‘What happened at Yale Law School was deeply disturbing’
There were many articles published regarding an incident in March at Yale Law School in which a bipartisan panel on civil liberties was disrupted by a rowdy group of protesters, including in The College Fix: “At Yale free speech event, protester threatens to beat up conservative, cops called.”
But as the dust settles and more details emerge, it’s clear what happened at one of the nation’s top law schools is a massive canary in the coalmine.
The March 10 protest targeted a Federalist Society event that featured two speakers, one from the left and a voice from the right; but panelist and Alliance Defending Freedom conservative attorney Kristen Waggoner allegedly put queer students “at risk of harm” by her presence and words, protesters argued.
A series of audio clips published by Alliance Defending Freedom captures the nation’s future top lawyers shrieking and screaming at the top of their lungs to disrupt the event, as well as banging on desks and chanting and clapping as they acted like toddlers throwing a tantrum.
Making this situation worse was the fact that this is “where the attorneys of tomorrow are being trained to think critically, using logic, reason, facts, and evidence to advocate effectively in court,” ADF noted.
“What happened at Yale Law School was deeply disturbing. A mob overran a campus event to shut down a civil conversation.”
The Washington Free Beacon reports that police were called to help keep the peace, that as the panel concluded, police officers arrived to escort Waggoner out of the building.
The Yale Law School professor who served as the panel’s moderator and who told the student protesters to “grow up” — to no avail — wrote a letter calling for the students involved to be punished for violating the Ivy League institution’s free expression policy. Professor Kate Stith wrote in part:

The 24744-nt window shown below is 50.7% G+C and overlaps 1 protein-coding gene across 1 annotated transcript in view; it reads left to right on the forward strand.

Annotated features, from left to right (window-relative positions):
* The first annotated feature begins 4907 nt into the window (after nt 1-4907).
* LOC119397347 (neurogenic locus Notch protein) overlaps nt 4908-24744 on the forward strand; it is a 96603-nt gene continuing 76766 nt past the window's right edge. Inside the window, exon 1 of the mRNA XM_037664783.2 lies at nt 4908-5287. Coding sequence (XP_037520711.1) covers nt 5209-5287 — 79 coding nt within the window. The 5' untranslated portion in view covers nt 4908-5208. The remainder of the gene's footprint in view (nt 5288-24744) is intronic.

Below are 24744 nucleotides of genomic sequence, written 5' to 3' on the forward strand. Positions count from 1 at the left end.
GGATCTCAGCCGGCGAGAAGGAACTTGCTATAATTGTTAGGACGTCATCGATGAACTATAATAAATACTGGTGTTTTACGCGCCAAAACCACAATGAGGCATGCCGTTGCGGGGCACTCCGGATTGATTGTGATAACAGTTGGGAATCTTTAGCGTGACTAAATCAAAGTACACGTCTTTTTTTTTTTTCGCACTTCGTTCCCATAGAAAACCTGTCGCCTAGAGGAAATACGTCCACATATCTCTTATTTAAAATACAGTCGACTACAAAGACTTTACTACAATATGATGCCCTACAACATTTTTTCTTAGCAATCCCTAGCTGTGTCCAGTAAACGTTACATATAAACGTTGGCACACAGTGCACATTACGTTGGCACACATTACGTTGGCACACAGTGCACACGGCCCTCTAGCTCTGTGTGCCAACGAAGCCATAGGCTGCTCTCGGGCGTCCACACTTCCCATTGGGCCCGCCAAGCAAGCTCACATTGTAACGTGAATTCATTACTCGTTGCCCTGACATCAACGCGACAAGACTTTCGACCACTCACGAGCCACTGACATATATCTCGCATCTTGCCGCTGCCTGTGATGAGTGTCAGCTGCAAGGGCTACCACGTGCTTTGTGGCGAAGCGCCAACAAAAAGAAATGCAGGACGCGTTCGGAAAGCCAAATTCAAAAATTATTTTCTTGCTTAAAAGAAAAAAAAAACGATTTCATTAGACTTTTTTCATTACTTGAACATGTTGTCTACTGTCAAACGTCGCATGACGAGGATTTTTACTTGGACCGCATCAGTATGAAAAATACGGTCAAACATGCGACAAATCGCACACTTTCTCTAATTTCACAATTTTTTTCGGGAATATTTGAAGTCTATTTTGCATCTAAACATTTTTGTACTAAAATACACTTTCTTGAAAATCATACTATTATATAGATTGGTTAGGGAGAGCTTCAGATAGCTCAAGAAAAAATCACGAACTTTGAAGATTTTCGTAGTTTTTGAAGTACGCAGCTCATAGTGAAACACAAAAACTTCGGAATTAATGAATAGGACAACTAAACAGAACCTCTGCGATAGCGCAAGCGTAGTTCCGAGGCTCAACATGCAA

FACTS: The hallway disruption was far more than excessively noisy. [Audio clips reveal] … disruption and interference even while the protesters were in Room 127. The audiotape further reveals the shocking and extraordinary disruption of the event after the protesters moved (twice) to the School’s main hallway—yelling, stomping, powerful chanting, and wall-banging. Students and faculty have also reported serious disruption of a faculty meeting and of two classes that were being conducted in other classrooms off the main hallway. Presumably there are audio/video tapes associated with these other classroom events. These recordings would also reveal the extent of interference.
LAW: It is critical to understand that Yale’s Free Expression policy does not only prohibit disruption that successfully shuts down an event or class. Rather, Yale’s policy prohibits “disrupting” an event, including “interfere[ing] with speakers’ ability to be heard and of community members to listen.” …
As it happens, events on March 10 were shut down by the remarkably loud and multisource hallway noise. For instance, whoever was running the faculty meeting decided to shut down its in-person portion and proceed solely on Zoom. Students in the class in Room 128 have said the instructor urged them to “yell” in order to be heard. The instructor in Room 121 stopped the class at one point explicitly because the noise so interfered with the teaching function. And we in Room 127 ceased even trying to talk or listen on multiple occasions. …
As a former prosecutor, I know well that not every violation has to be an occasion for
sanctions. In my judgment we should use this moment as an opportunity to educate our students about the core importance of free expression to our academic mission …
In her first statement on an incident, however, the dean of Yale Law School said the demonstrators did not violate the school’s free speech policy.
“Under the University’s free expression policy, student groups have every right to invite speakers to campus, and others have every right to voice opposition,” wrote Dean Heather Gerken. “Our commitment to free speech is clear and unwavering. Because unfettered debate is essential to our mission, we allow people to speak even when their speech is flatly inconsistent with our core values.”